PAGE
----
Yes, brand new. I know it is. So there. Phphttt!
Jensen hurried to Bates’s sonar station. “What is it?”
Bates put an incoming signal on speakers. “Hear that?”
Jensen looked at the speakers. “It’s what we heard before, right? Or something similar? This sounds more like some kind of church organ or calliope. Some kind of music. This is from in the water?
Bates turned volume down. “You’re close regarding instrumentation. Don’t know if it’s music. What you’re hearing are what musicians call voices. Like in an orchestra, each separate violin is a voice within the strings, each trumpet is a voice within the brass.” She adjusted some sliders on her boards. “Here they are with more separation.”
Jensen’s eyes went wide. “My god, how many voices is that?”
“Sherlock separated close to a thousand ranging from infra- to utra-sound.”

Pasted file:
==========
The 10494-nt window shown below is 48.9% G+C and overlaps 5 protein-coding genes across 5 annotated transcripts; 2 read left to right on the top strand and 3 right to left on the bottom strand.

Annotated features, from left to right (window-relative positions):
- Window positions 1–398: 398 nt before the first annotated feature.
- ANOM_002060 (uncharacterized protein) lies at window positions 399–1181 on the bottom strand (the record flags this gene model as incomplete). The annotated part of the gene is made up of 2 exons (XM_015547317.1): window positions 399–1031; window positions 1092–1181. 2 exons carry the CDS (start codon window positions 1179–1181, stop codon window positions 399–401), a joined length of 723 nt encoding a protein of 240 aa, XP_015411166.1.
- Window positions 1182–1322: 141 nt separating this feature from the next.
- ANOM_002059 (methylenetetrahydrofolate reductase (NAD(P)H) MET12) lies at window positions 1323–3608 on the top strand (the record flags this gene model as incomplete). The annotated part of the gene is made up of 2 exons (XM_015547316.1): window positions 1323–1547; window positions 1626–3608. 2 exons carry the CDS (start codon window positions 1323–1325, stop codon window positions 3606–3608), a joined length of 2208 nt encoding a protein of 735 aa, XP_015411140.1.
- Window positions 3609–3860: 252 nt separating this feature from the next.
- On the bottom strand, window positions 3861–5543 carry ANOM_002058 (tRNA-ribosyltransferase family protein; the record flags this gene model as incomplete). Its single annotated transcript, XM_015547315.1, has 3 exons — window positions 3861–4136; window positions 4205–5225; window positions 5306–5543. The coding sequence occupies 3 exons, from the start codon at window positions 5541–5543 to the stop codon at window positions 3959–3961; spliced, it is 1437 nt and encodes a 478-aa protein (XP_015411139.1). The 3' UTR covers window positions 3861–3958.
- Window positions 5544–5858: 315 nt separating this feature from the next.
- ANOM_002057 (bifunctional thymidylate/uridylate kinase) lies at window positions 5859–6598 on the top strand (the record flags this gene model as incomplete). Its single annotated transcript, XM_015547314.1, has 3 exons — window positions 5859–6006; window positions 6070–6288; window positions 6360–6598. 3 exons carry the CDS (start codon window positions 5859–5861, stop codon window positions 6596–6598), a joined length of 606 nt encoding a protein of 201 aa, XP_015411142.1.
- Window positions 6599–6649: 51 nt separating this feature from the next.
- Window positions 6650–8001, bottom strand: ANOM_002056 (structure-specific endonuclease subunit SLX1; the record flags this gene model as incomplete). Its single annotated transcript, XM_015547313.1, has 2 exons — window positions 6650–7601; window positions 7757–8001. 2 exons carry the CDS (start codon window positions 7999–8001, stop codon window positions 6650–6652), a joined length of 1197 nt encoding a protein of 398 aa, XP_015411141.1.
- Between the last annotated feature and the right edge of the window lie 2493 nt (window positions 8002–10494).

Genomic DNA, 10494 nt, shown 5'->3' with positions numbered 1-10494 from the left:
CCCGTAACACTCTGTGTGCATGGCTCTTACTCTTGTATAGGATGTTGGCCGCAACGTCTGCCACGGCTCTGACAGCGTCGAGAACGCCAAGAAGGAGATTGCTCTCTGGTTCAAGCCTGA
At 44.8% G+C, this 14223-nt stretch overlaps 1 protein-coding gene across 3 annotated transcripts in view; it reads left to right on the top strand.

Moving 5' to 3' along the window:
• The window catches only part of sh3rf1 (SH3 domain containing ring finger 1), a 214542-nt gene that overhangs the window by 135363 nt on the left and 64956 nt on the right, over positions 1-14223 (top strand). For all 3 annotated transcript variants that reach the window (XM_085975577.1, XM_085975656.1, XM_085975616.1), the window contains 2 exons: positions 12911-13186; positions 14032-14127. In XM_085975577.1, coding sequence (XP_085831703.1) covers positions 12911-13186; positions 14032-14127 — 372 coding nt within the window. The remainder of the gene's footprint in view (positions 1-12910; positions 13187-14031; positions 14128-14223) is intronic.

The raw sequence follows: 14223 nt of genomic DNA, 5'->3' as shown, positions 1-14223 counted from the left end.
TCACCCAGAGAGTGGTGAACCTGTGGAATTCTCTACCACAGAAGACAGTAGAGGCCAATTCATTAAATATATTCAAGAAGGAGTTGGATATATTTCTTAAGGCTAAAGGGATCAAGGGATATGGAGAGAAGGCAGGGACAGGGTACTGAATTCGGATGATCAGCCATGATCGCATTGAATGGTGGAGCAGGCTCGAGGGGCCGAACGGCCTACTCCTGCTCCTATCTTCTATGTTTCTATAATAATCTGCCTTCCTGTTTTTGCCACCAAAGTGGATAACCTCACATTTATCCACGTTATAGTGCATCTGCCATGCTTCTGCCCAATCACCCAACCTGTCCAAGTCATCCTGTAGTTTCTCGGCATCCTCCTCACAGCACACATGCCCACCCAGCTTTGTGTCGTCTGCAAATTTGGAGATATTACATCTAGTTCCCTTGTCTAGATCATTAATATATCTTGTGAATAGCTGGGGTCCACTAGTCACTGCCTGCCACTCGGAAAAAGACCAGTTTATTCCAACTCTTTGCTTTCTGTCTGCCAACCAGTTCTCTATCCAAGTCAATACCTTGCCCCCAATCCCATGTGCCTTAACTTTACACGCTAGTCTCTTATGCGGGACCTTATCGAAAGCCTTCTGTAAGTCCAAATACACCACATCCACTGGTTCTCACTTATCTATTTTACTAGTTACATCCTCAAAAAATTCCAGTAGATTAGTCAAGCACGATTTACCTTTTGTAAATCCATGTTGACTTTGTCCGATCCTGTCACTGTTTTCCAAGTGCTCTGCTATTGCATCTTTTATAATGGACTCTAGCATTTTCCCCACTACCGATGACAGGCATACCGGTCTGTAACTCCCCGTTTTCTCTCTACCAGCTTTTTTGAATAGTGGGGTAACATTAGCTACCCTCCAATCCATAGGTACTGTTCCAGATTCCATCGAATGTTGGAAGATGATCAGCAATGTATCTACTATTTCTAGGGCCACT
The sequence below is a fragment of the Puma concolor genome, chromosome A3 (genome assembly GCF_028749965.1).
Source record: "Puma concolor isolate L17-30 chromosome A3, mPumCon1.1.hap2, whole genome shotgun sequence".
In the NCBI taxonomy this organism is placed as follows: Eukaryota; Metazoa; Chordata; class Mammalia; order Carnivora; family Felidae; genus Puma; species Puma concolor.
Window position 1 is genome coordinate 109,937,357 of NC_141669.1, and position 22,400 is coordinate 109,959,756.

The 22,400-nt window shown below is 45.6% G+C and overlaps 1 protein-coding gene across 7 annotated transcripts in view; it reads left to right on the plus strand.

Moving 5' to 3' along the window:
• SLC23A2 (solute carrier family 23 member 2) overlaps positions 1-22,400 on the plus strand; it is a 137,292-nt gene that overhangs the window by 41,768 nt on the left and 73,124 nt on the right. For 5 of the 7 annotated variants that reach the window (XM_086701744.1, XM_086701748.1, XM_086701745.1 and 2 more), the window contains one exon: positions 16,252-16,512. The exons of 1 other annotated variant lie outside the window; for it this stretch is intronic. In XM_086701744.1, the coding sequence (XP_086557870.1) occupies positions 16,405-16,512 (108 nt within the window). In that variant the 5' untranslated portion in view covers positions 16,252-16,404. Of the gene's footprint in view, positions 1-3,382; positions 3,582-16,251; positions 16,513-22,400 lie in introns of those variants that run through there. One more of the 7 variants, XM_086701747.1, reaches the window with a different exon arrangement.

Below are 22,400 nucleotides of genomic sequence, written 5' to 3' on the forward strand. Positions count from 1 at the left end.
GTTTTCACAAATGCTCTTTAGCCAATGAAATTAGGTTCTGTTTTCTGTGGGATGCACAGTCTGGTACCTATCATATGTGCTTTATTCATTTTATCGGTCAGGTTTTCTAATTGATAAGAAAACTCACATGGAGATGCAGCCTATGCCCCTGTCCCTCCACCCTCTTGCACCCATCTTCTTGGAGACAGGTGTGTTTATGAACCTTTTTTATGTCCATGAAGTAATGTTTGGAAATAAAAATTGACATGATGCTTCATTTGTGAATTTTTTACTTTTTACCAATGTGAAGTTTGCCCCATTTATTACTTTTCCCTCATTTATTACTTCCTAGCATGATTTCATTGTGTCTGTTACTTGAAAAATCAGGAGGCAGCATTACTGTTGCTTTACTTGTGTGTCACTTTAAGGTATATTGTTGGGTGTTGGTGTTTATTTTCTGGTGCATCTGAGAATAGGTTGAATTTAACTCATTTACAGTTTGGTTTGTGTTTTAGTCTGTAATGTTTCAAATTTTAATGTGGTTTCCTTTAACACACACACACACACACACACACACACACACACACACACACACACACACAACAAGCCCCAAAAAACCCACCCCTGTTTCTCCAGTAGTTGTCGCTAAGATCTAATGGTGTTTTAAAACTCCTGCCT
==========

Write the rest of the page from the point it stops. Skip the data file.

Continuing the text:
“Whoever’s doing this has some incredible sonoscopic equipment. Better than ours?”
Bates made more adjustments. “Listen again. What do you notice?”
Bates handed her a second set of earphones. “Now listen. What do you hear?”
Jensen closed her eyes, focused, and a moment later removed the headphones. “Can’t be. You bullshitting me?”
Bates put the signal on speakers. “Breathing. And organic, not machine-made. Sherlock scanned for AI telltales and came up with none.” She flipped some switches and a monitor showed eight waveforms, two across and four down. “Notice anything else?”
“There all the same note? Frequency? Pitch?”
“Close enough and only becuase Sherlock’s showing it that way. Those voices – that chorus – is probably the most powerful LRAD in existence. Except it produces a much tighter and more concentrated phonic beam. It’s an acoustic laser.Imagine a sound so concentrated it can explode things, like a soprano shattering a wine glass, except this could explode water. Lots of water. Sonoluminescence on overdrive, on steroids, like nobody’s ever imagined before.”
“There’s the rub. It’s coming in from about three-hundred miles out. At the shelf break.”